Categories: containers, adaptors  Component type: type 
Stack is a container adaptor, meaning that it is implemented on top of some underlying container type. By default that underlying type is deque, but a different type may be selected explicitly.
int main() { stack<int> S; S.push(8); S.push(7); S.push(4); assert(S.size() == 3); assert(S.top() == 4); S.pop(); assert(S.top() == 7); S.pop(); assert(S.top() == 8); S.pop(); assert(S.empty()); }
Parameter  Description  Default 

T  The type of object stored in the stack.  
Sequence  The type of the underlying container used to implement the stack.  deque<T> 
Member  Where defined  Description 

value_type  stack  See below. 
size_type  stack  See below. 
stack()  Default Constructible  The default constructor. Creates an empty stack. 
stack(const stack&)  Assignable  The copy constructor. 
stack& operator=(const stack&)  Assignable  The assignment operator. 
bool empty() const  stack  See below. 
size_type size() const  stack  See below. 
value_type& top()  stack  See below. 
const value_type& top() const  stack  See below. 
void push(const value_type&)  stack  See below. 
void pop() [3]  stack  See below. 
bool operator==(const stack&, const stack&)  stack  See below. 
bool operator<(const stack&, const stack&)  stack  See below. 
Member  Description 

value_type  The type of object stored in the stack. This is the same as T and Sequence::value_type. 
size_type  An unsigned integral type. This is the same as Sequence::size_type. 
bool empty() const  Returns true if the stack contains no elements, and false otherwise. S.empty() is equivalent to S.size() == 0. 
size_type size() const  Returns the number of elements contained in the stack. 
value_type& top()  Returns a mutable reference to the element at the top of the stack. Precondition: empty() is false. 
const value_type& top() const  Returns a const reference to the element at the top of the stack. Precondition: empty() is false.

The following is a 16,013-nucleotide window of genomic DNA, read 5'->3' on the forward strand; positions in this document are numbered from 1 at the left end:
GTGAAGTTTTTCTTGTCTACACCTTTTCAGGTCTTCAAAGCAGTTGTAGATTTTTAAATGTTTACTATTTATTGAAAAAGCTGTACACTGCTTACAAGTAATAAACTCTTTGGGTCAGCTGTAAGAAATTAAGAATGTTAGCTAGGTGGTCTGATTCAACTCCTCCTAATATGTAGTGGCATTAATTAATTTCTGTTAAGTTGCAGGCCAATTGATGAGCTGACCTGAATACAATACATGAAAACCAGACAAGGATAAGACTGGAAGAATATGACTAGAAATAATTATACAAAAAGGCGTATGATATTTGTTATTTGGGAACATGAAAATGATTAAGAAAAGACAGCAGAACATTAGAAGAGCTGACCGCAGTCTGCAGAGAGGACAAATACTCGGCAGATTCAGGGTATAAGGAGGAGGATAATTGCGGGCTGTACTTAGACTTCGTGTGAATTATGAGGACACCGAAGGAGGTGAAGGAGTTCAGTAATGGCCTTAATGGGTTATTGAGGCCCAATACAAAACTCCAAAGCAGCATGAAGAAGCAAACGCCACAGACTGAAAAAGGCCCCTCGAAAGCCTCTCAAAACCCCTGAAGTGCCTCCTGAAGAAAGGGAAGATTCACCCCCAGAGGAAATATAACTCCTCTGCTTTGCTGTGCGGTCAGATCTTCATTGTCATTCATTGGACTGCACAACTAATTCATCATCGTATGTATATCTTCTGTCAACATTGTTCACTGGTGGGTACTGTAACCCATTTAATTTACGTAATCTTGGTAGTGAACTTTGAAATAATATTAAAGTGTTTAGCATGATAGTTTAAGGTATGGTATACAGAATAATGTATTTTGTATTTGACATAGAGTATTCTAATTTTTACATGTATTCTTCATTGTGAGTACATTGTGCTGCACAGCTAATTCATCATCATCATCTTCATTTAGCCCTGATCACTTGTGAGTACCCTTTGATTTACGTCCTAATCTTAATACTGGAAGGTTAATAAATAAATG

void push(const value_type& x)  Inserts x at the top of the stack. Postconditions: size() will be incremented by 1, and top() will be equal to x. 
void pop()  Removes the element at the top of the stack. [3] Precondition: empty() is false. Postcondition: size() will be decremented by 1. 
bool operator==(const stack&, const stack&)  Compares two stacks for equality. Two stacks are equal if they contain the same number of elements and if they are equal elementbyelement. This is a global function, not a member function. 
bool operator<(const stack&, const stack&)  Lexicographical ordering of two stacks. This is a global function, not a member function. 
[1] Stacks are a standard data structure, and are discussed in all algorithm books. See, for example, section 2.2.1 of Knuth. (D. E. Knuth, The Art of Computer Programming. Volume 1: Fundamental Algorithms, second edition. AddisonWesley, 1973.)
[2] This restriction is the only reason for stack to exist at all. Note that any Front Insertion Sequence or Back Insertion Sequence can be used as a stack; in the case of vector, for example, the stack operations are the member functions back, push_back, and pop_back. The only reason to use the container adaptor stack instead is to make it clear that you are performing only stack operations, and no other operations.
[3] One might wonder why pop() returns void, instead of value_type. That is, why must one use top() and pop() to examine and remove the top element, instead of combining the two in a single member function? In fact, there is a good reason for this design. If pop() returned the top element, it would have to return by value rather than by reference: return by reference would create a dangling pointer. Return by value, however, is inefficient: it involves at least one redundant copy constructor call. Since it is impossible for pop() to return a value in such a way as to be both efficient and correct, it is more sensible for it to return no value at all and to require clients to use top() to inspect the value at the top of the stack.
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